17 Safriet, Barbara J., see note 1, p. 435, citing Robert J. Meeker et al, "A Comprehensive School Health Initiative," IMAGE: Journal of Nursing Scholarship, vol. 18, p. 86, (1988).
18 Mundinger, Mary O., see note 8, p. 211.
19 OTA STUDY, see note 4, p. 43, citing Johnson, R.E., Freeborn, O.K., Lee, G., et al., "Delegation of Office Visits in Primary Care to PAs and NPs: The Physicians' View," Physician Assistant, January 1985, pp. 159-169.
20 Pearson, Linda J., see note 9, p. 13.
21-22 Safriet, Barbara J., see note 1, p. 453-454.
23 American Nurses Association, Survey of Membership, The American Nurse, April 1993.
24 American Nurses Association, Summary of Reports, Resolutions to be Considered at AMA Interim House of Delegates (unpublished memorandum), December 2, 1993, p. 3.
25-26 Pew Health Professions Commission, Nurse Practitioners: Doubling the Graduates by the Year 2000, University of California, San Francisco, Center for the Health Professions, April 1994, p. 1, 16.
27 Safriet, Barbara J., see note 1, p. 434.
28-29 Safriet, Barbara J., see note 1, p. 439, 434.
30 OTA STUDY, see note 4, p. 43, citing Salkever et al., "Episode-Based Efficiency Comparisons for Physicians and Nurse Practitioners," Medical Care, February 1982, pp. 143-153.
31 Brown, Sharon A. and Deanna E. Grimes, A Meta-Analysis of Process of Care, Clinical Outcomes, and Cost-Effectiveness of Nurses in Primary Care Roles: Nurse Practitioners and Nurse Midwives, American Nurses Association, December 1992, p. 3.
32 Nichols, Len M., "Estimating Costs of Underusing Advanced Practice Nurses," Nursing Economics, September-October 1992, pp. 343-351.
33 Bureau of Health Professions, Health Personnel in the United States: Eighth Report to Congress: 1991 (EIGHTH REPORT), U.S. Department of Health and Human Services, September 1992, pp. 50-51.
34 Council on Graduate Medical Education, Fourth Report - Recommendations to Improve Access to Health Care Through Physician Workforce Reform, U.S. Department of Health and Human Services, January 1994, p. 2.
35 EIGHTH REPORT, see note 33, p. 222.
36 Council on Graduate Medical Education, see note 34, p. 7.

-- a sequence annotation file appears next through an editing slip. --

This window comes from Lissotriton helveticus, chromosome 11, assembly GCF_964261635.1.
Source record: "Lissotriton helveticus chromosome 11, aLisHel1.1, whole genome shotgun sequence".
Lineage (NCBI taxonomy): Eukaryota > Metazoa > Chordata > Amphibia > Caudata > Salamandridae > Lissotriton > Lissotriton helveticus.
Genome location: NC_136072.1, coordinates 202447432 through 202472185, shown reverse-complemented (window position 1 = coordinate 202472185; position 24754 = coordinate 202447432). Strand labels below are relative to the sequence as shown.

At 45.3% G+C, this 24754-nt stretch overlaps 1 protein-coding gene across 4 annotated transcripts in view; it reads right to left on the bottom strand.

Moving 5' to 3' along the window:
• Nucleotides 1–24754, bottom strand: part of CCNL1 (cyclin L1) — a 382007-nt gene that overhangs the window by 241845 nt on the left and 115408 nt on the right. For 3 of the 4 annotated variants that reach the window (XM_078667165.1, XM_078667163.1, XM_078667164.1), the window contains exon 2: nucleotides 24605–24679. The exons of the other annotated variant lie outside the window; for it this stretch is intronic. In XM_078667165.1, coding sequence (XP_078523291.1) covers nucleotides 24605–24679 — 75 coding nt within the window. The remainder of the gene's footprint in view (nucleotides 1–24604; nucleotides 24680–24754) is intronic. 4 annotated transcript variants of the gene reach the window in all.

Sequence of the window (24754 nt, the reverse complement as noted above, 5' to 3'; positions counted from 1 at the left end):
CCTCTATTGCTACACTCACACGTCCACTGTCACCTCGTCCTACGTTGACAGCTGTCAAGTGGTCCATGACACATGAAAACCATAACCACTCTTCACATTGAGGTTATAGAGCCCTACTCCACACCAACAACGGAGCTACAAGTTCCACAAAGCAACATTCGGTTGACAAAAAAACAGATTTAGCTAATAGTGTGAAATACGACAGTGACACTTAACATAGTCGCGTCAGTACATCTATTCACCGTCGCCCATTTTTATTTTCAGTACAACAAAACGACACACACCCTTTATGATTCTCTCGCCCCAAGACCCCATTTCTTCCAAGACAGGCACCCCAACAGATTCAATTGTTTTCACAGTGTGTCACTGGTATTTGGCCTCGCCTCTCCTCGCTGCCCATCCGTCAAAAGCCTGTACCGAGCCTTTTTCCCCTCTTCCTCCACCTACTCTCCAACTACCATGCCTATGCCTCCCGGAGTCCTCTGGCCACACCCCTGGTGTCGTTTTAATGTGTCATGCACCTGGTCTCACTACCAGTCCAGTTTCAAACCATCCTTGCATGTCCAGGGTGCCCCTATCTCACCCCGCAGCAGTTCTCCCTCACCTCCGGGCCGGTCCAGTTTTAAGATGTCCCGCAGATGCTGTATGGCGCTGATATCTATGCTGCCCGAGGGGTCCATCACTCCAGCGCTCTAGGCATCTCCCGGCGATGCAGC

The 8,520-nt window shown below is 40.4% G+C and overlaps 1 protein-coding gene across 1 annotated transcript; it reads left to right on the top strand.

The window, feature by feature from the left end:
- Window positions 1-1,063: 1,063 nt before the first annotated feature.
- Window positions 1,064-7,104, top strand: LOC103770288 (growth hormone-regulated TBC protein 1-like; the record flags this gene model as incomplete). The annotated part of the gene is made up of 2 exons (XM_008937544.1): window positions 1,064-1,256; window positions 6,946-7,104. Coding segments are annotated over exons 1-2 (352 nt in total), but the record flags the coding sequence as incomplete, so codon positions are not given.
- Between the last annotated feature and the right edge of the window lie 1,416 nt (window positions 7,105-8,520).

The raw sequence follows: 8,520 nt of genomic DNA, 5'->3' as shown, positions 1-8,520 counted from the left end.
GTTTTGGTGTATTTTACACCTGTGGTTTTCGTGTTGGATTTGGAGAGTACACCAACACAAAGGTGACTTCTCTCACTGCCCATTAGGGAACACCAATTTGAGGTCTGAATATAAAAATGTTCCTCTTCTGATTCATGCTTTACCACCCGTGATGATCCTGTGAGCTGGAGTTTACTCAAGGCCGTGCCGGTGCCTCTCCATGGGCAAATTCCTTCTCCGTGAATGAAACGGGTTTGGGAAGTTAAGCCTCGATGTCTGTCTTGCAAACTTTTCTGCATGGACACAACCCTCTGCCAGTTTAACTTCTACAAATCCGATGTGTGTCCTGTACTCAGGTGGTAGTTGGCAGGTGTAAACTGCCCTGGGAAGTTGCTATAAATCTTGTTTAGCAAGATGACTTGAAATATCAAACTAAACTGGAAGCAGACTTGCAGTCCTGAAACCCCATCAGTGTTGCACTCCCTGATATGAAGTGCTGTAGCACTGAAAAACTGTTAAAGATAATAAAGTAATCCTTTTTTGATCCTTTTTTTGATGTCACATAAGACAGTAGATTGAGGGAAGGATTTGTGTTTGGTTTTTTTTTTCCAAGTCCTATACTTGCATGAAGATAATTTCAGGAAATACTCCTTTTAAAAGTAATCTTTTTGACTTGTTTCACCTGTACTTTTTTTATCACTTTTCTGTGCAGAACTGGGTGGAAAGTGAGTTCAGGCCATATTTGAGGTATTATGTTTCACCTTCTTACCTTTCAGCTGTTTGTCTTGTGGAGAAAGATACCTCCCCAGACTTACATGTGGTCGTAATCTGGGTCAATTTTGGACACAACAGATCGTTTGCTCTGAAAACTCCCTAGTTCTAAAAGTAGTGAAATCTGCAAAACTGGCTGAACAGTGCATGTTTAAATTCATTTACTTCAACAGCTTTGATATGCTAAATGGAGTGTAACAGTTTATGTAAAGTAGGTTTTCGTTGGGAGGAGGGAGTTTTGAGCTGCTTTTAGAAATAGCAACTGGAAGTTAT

37 Levinsky, Norman G., "Recruiting for Primary Care," New England Journal of Medicine, March 4, 1993, p. 656.
38 Council on Graduate Medical Education, see note 34, p. 7.
39 American Nurses Association, (News Release) Consumers Willing to See a Nurse For Routine 'Doctoring,' According to Gallup Poll, September 7, 1993.
40-41 Hart, Peter D., A Nationwide Survey of Attitudes Toward Health Care and Nurses, Peter D. Hart Research Associates, Inc., May 1990.
42 Council on Graduate Medical Education, see note 34, p. 2.
43 American Nurses Association, see note 24, p. 4.
44 American Medical News, "Reform Causing New Friction Between Doctors, Nurses," American Medical Association, December 20, 1993.
45 Mundinger, Mary O., see note 8, p. 211.
46-47 Mundinger, Mary O., see note 8, pp. 211, 213.
48 National Practitioner Data Base, March 1992.
49 Kassirer, Jerome P., "What Role for Nurse Practitioners in Primary Care?", New England Journal of Medicine, January 20, 1993, p. 204.
50 Brown, Sharon A. and Deanna E. Grimes, see note 31.
51-52 Brown, Sharon A. and Deanna E. Grimes, see note 31, p. 3-5.
CITATIONS FROM AMA BOARD OF TRUSTEES REPORT
i American Medical Association, "Talking Points" (Addendum) to Economic and Quality of Care Issues with Implications on Scope of Practice -- Physicians and Nurses, Board of Trustees Report I-93-95 (AMA REPORT), December 1993, p. 21.
ii AMA REPORT, p. 5.
iii AMA Talking Points, p. 21.
iv AMA Talking Points, p. 21.
v AMA Talking Points, p. 23.
vi AMA REPORT, p. 17.
vii AMA REPORT, p. 18.
viii AMA REPORT, p. 18.
ix AMA Talking Points, p. 22.
x AMA REPORT, p. 19.
xi AMA REPORT, p. 14.
xii AMA REPORT, p. 15.
xiii AMA REPORT, p. 19.
xiv-xv AMA Talking Points, p. 28.
xvi-xvii AMA Talking Points, p. 27.
xviii AMA REPORT, p. 12, 17.
xix AMA REPORT, p. 12.
xx AMA REPORT, p. 8.
xxi AMA REPORT, p. 12.
xxii AMA Talking Points, p. 30.
xxiii AMA Talking Points, p. 22.
xxiv AMA REPORT, p. 15.
xxv-xxvi AMA REPORT, p. 12.
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CONTACT: Robert Rosseter
(202) 463-6930, x231